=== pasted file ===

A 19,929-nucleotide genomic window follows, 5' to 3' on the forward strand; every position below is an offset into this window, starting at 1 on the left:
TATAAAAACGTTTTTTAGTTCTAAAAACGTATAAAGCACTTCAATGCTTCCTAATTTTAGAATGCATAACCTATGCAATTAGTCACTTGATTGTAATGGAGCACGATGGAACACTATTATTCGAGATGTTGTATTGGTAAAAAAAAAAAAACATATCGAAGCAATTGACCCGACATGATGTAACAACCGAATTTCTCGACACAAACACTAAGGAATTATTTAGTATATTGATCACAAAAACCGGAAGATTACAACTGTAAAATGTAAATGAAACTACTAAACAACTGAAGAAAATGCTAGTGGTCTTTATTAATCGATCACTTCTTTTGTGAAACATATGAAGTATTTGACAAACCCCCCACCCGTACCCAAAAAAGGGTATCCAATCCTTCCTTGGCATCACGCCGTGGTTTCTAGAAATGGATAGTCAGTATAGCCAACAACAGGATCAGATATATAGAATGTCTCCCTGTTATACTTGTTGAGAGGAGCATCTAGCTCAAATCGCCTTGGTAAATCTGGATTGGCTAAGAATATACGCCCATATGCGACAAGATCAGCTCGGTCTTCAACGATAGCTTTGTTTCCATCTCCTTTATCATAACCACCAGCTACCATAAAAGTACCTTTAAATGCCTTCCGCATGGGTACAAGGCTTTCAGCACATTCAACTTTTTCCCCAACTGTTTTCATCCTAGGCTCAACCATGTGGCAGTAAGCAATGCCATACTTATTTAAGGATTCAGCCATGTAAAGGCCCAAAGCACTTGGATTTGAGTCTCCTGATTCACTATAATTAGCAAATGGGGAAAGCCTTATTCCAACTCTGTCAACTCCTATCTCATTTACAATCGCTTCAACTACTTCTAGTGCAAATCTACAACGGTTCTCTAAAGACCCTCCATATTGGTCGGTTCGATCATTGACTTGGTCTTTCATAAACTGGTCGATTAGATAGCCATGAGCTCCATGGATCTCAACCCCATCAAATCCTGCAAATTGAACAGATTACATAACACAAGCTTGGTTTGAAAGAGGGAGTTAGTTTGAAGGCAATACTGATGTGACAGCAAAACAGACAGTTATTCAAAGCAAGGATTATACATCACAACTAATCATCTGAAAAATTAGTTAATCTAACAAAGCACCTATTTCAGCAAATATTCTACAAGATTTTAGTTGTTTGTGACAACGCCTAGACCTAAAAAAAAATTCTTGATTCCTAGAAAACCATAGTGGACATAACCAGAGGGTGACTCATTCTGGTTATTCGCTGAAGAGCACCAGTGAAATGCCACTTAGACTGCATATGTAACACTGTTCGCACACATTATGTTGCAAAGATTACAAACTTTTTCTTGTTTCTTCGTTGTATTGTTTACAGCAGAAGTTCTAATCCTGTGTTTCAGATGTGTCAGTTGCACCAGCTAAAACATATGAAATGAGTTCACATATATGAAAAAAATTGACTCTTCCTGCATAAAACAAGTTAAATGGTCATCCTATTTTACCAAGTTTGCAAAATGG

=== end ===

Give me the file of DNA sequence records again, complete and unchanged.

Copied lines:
A 19,929-nucleotide genomic window follows, 5' to 3' on the forward strand; every position below is an offset into this window, starting at 1 on the left:
TATAAAAACGTTTTTTAGTTCTAAAAACGTATAAAGCACTTCAATGCTTCCTAATTTTAGAATGCATAACCTATGCAATTAGTCACTTGATTGTAATGGAGCACGATGGAACACTATTATTCGAGATGTTGTATTGGTAAAAAAAAAAAAACATATCGAAGCAATTGACCCGACATGATGTAACAACCGAATTTCTCGACACAAACACTAAGGAATTATTTAGTATATTGATCACAAAAACCGGAAGATTACAACTGTAAAATGTAAATGAAACTACTAAACAACTGAAGAAAATGCTAGTGGTCTTTATTAATCGATCACTTCTTTTGTGAAACATATGAAGTATTTGACAAACCCCCCACCCGTACCCAAAAAAGGGTATCCAATCCTTCCTTGGCATCACGCCGTGGTTTCTAGAAATGGATAGTCAGTATAGCCAACAACAGGATCAGATATATAGAATGTCTCCCTGTTATACTTGTTGAGAGGAGCATCTAGCTCAAATCGCCTTGGTAAATCTGGATTGGCTAAGAATATACGCCCATATGCGACAAGATCAGCTCGGTCTTCAACGATAGCTTTGTTTCCATCTCCTTTATCATAACCACCAGCTACCATAAAAGTACCTTTAAATGCCTTCCGCATGGGTACAAGGCTTTCAGCACATTCAACTTTTTCCCCAACTGTTTTCATCCTAGGCTCAACCATGTGGCAGTAAGCAATGCCATACTTATTTAAGGATTCAGCCATGTAAAGGCCCAAAGCACTTGGATTTGAGTCTCCTGATTCACTATAATTAGCAAATGGGGAAAGCCTTATTCCAACTCTGTCAACTCCTATCTCATTTACAATCGCTTCAACTACTTCTAGTGCAAATCTACAACGGTTCTCTAAAGACCCTCCATATTGGTCGGTTCGATCATTGACTTGGTCTTTCATAAACTGGTCGATTAGATAGCCATGAGCTCCATGGATCTCAACCCCATCAAATCCTGCAAATTGAACAGATTACATAACACAAGCTTGGTTTGAAAGAGGGAGTTAGTTTGAAGGCAATACTGATGTGACAGCAAAACAGACAGTTATTCAAAGCAAGGATTATACATCACAACTAATCATCTGAAAAATTAGTTAATCTAACAAAGCACCTATTTCAGCAAATATTCTACAAGATTTTAGTTGTTTGTGACAACGCCTAGACCTAAAAAAAAATTCTTGATTCCTAGAAAACCATAGTGGACATAACCAGAGGGTGACTCATTCTGGTTATTCGCTGAAGAGCACCAGTGAAATGCCACTTAGACTGCATATGTAACACTGTTCGCACACATTATGTTGCAAAGATTACAAACTTTTTCTTGTTTCTTCGTTGTATTGTTTACAGCAGAAGTTCTAATCCTGTGTTTCAGATGTGTCAGTTGCACCAGCTAAAACATATGAAATGAGTTCACATATATGAAAAAAATTGACTCTTCCTGCATAAAACAAGTTAAATGGTCATCCTATTTTACCAAGTTTGCAAAATGG